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Top 14 French Castles of Loire Valley

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Top 14 French Castles of Loire Valley


Created by aga marchewka the 09/08/2015
I dont know if there is anyone who has counted on how many castles - amazing ‘Chateaux’ France have...there are loads of them, countless number. There are big ones, small ones, the ones owned by the government, the ones that are currently inhabited by the honourable (and very rich) families, the smaller chateaux who produce the wines the huge ones which become museums. The chateaux which are beautifully preserved and reconstructed and the ones that remain as ruins...So you might feel confused on how and where to start to discover them, learn about the rich royal life and and have an amazing trip back to the interesting history of France but mostly to have fun and valuable summer holidays this or any time of the year really… so let me tell you about My Best French Castle = The Chateaux de Val du Loire = The castles that are the Must Be Seen Places in France!
Château de Cheverny is my best and number 1 castle of the Loire Valley!It is classic in style and was constructed by Jacques Bougier in 1624-34 castle of the Loire Valley. Its architectural unity reflects that fact that it was built without interruptions and additions, as other royal châteaux. Nowadays it belongs to the Charles-Antoine de Vibraye and serves as the museum. The castle is very solid thanks to the white stone which was used to build it. The Cheverny Castle is well known for its references to the Belgian comic book - The Adventures of Tintin book. Its creator Hergé used Cheverny as an inspiration to create his "Château de Moulinsart". But the castle is more well known and famous for its hunting with hounds traditions. Nowadays there are over 70 of these hunting dogs which live at the castle. Each day at 5pm there is a public feeding of the dog, so each tourist can see it. It is an interesting yet odd experience to see those hungry dogs. Remember to come to see it earlier to find a good spot where you can see the feeding ritual. The event gets popular so there are always loads of people.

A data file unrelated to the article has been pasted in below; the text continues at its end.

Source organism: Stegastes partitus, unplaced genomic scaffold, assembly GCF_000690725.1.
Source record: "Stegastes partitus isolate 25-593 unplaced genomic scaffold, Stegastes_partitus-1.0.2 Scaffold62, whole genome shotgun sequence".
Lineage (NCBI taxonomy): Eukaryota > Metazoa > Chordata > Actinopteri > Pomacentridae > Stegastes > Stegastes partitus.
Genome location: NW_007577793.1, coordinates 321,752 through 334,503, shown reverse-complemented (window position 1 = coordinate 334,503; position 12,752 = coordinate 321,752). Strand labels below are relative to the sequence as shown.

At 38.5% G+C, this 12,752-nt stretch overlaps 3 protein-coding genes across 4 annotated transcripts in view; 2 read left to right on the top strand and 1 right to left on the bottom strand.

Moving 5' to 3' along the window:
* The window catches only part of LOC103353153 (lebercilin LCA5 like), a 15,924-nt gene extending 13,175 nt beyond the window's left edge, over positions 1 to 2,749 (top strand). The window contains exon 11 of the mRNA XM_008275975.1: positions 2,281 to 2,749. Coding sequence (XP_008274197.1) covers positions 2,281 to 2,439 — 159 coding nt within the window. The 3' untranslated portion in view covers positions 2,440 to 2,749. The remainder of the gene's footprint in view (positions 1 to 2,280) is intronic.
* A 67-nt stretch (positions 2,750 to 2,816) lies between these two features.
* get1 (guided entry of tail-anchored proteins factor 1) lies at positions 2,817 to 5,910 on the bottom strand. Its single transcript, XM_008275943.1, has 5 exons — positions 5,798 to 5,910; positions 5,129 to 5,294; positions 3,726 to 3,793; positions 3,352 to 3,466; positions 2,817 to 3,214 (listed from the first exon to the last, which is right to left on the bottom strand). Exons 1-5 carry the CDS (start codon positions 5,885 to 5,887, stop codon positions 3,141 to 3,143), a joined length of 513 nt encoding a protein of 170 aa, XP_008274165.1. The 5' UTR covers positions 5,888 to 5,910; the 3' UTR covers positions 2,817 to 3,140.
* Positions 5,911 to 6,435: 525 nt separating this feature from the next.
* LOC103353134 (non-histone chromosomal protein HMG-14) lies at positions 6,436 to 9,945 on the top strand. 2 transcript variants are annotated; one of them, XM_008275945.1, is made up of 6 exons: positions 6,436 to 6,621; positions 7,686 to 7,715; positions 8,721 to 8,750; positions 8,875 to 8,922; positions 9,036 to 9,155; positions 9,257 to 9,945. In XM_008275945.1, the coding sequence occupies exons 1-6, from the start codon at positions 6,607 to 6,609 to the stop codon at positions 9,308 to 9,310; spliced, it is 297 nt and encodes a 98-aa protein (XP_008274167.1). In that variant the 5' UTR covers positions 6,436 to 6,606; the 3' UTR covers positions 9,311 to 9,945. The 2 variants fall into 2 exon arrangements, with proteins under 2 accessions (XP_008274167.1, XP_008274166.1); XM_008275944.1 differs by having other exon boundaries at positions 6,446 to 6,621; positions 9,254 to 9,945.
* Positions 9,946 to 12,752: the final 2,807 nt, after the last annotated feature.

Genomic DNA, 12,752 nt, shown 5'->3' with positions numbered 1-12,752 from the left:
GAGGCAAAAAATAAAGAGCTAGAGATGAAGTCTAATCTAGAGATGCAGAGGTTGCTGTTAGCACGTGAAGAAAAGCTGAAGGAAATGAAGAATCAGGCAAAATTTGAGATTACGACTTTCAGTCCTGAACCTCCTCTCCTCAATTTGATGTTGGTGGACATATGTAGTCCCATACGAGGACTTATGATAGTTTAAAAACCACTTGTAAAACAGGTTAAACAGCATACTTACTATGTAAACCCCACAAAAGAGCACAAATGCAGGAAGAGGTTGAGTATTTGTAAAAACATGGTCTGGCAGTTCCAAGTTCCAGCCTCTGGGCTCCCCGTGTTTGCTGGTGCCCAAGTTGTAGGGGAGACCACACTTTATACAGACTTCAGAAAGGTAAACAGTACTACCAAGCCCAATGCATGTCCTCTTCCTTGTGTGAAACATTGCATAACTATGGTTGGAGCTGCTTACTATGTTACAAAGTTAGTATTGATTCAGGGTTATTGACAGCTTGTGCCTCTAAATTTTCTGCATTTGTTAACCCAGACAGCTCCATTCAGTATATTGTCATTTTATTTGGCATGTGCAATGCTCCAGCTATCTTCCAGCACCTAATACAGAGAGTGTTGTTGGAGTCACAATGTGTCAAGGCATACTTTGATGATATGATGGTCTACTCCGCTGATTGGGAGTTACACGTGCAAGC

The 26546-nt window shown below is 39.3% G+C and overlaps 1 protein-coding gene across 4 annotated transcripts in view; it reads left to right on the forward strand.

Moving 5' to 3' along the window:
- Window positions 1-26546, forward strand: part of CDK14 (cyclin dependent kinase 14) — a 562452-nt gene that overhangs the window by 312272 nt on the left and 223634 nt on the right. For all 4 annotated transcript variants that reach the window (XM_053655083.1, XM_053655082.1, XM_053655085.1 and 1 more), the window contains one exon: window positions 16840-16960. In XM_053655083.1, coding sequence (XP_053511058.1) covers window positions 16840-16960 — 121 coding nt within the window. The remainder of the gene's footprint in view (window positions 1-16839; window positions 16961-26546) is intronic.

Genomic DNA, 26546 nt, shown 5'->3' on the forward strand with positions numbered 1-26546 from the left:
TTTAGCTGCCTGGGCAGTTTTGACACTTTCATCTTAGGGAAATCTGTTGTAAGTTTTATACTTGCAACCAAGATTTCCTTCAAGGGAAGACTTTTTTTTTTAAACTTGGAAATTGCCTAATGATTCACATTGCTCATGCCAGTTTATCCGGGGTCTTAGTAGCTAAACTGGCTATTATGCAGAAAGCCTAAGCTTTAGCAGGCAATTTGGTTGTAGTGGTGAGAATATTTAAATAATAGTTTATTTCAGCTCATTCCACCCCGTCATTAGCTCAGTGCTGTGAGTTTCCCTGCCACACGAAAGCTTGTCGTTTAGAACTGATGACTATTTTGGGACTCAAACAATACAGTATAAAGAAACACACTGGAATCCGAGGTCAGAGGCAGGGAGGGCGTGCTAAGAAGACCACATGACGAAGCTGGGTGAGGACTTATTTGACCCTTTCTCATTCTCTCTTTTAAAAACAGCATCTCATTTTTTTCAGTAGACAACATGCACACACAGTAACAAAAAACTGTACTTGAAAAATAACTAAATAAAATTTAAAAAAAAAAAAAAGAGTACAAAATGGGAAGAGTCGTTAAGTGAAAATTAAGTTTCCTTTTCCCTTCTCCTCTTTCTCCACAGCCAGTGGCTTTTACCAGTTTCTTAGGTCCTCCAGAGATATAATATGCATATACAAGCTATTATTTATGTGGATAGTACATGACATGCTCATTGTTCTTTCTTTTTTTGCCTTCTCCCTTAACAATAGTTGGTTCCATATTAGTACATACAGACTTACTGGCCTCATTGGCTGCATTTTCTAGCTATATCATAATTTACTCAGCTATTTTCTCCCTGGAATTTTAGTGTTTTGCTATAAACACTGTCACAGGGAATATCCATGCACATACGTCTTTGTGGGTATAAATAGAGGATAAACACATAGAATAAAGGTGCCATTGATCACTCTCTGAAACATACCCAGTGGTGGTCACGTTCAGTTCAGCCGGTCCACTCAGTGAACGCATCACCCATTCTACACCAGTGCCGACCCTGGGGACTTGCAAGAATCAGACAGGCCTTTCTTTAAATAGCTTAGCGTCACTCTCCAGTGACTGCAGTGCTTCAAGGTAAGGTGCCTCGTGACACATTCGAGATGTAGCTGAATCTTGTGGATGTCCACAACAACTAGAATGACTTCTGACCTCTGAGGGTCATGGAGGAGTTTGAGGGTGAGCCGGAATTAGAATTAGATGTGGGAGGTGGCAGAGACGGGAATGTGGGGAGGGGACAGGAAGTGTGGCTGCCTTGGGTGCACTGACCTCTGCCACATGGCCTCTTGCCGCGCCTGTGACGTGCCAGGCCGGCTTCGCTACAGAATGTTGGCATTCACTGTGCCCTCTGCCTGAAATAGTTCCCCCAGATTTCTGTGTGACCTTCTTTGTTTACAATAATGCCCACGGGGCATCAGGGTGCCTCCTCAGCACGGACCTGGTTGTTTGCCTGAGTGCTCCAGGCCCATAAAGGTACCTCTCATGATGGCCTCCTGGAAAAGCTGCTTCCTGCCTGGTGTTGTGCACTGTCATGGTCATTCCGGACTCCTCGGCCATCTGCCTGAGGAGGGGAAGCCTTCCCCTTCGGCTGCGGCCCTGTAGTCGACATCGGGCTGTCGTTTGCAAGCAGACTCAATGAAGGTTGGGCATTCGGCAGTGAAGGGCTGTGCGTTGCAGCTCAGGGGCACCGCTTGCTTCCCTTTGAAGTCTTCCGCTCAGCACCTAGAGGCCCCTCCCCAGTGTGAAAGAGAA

Château de Chambord is definitely the number 1 French Chateau! It is a castle that you cannot compare to any other, Its enormous, huge, beautiful, stunning! It is the masterpiece of the Renaissance, the home of François I. This 16th century castle is obviously the most visited monument in the department of the Loir-et-Cher. It is a National Historical Monument, and since 1981 it has been listed as a UNESCO World Heritage Site. It is said that the castle has been designed by Leonardo da Vinci. And definitely One of the important highlights of the Chambord Castle are the famous double staircase (helix staircase) which have been created by Leonardo da Vinci. Actually people believe that the whole castle has been designed by Leonardo da Vinci. Chateau de Chambord has 440 rooms, 335 fireplaces, 12 staircases and 70 main stairs are laid out over an area of 200.000 sq ft. So we can actually imagine that François spent fortune to build his dream castle.But then it served many kings: François I, Henri II (son) Louis XIII, Gaston d’Orléans; Louis XV, his step-father, the former king of Poland Stanislas Leszczynski. In 1809, the Emperor Napoléon gave it to Marshal Berthier and in n 1821 it was sold to the Duke of Bordeaux . In the late 19th The Duke of Parma inherited it and in 1932 the French government bought the Chateau and returned his original appearance. Book a lot of time to visit this castle, as on top of the indoors visit, you need to have a look into castle’s enclosed huge park . It is the largest in Europe, it has 32 kilometers of wall and 440 hectare. It is national hunting reserve, it is open and free to all. Only one thing that disappointed me when I visited the castle was the fact that this is the only one chateau that you will need to pay for parking! Anywhere else the parking is free. But maybe it is due to the fact that the access to the park is FREE.

Château de Brissac - is the one I truly felt in love with! Its small & cosy but very tall! It is the tallest chateau de France and even people call it “ The Giant of the Loire Valley”. I love it for its atmosphere, beauty and calming surrendering, the flowers and rich indoors expositions. The castle has 204 rooms nicely decorated and preserved. René de Cossé, first Lord of Brissac bought it in 1502 and today the 13th Duke of Brissac actually lives there with the family. You can visit the castle only with the guide which can be a very pleasant experience as the guide is very nice, funny & dedicated to the case. You can see he loves the castle and the family very much! So i explored the castle well. It has impressive ceilings, precious furniture and a ravishing theatre Belle Époque, dedicated to Opera. It has small chapel and hidden rooms which we visited. The park which surrounds the castle is also very nice, it gives the shaded century old trees, you can admire the stable and small chapel as well as the vineyards which are located next to the castle. Have a walk, it's relaxing and calming.